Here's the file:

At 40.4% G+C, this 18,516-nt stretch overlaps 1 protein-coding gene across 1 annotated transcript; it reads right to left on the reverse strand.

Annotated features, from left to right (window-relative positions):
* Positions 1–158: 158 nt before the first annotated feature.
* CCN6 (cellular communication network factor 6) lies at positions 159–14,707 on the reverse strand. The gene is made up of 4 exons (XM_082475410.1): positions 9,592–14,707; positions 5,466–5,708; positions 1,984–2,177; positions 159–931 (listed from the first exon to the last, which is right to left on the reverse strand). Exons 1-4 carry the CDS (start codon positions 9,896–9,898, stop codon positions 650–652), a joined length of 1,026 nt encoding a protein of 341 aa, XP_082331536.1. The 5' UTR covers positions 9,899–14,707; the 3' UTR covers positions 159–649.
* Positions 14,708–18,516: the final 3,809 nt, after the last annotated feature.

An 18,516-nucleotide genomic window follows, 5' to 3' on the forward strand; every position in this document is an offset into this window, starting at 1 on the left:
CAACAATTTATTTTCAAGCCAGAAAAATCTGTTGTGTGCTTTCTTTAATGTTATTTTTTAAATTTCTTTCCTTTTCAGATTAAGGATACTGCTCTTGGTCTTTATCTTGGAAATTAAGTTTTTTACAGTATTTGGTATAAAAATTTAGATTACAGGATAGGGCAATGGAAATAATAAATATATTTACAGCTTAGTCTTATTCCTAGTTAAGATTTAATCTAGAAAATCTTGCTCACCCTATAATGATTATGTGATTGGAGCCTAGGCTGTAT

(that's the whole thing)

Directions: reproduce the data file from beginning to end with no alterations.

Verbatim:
At 40.4% G+C, this 18,516-nt stretch overlaps 1 protein-coding gene across 1 annotated transcript; it reads right to left on the reverse strand.

Annotated features, from left to right (window-relative positions):
* Positions 1–158: 158 nt before the first annotated feature.
* CCN6 (cellular communication network factor 6) lies at positions 159–14,707 on the reverse strand. The gene is made up of 4 exons (XM_082475410.1): positions 9,592–14,707; positions 5,466–5,708; positions 1,984–2,177; positions 159–931 (listed from the first exon to the last, which is right to left on the reverse strand). Exons 1-4 carry the CDS (start codon positions 9,896–9,898, stop codon positions 650–652), a joined length of 1,026 nt encoding a protein of 341 aa, XP_082331536.1. The 5' UTR covers positions 9,899–14,707; the 3' UTR covers positions 159–649.
* Positions 14,708–18,516: the final 3,809 nt, after the last annotated feature.

An 18,516-nucleotide genomic window follows, 5' to 3' on the forward strand; every position in this document is an offset into this window, starting at 1 on the left:
CAACAATTTATTTTCAAGCCAGAAAAATCTGTTGTGTGCTTTCTTTAATGTTATTTTTTAAATTTCTTTCCTTTTCAGATTAAGGATACTGCTCTTGGTCTTTATCTTGGAAATTAAGTTTTTTACAGTATTTGGTATAAAAATTTAGATTACAGGATAGGGCAATGGAAATAATAAATATATTTACAGCTTAGTCTTATTCCTAGTTAAGATTTAATCTAGAAAATCTTGCTCACCCTATAATGATTATGTGATTGGAGCCTAGGCTGTAT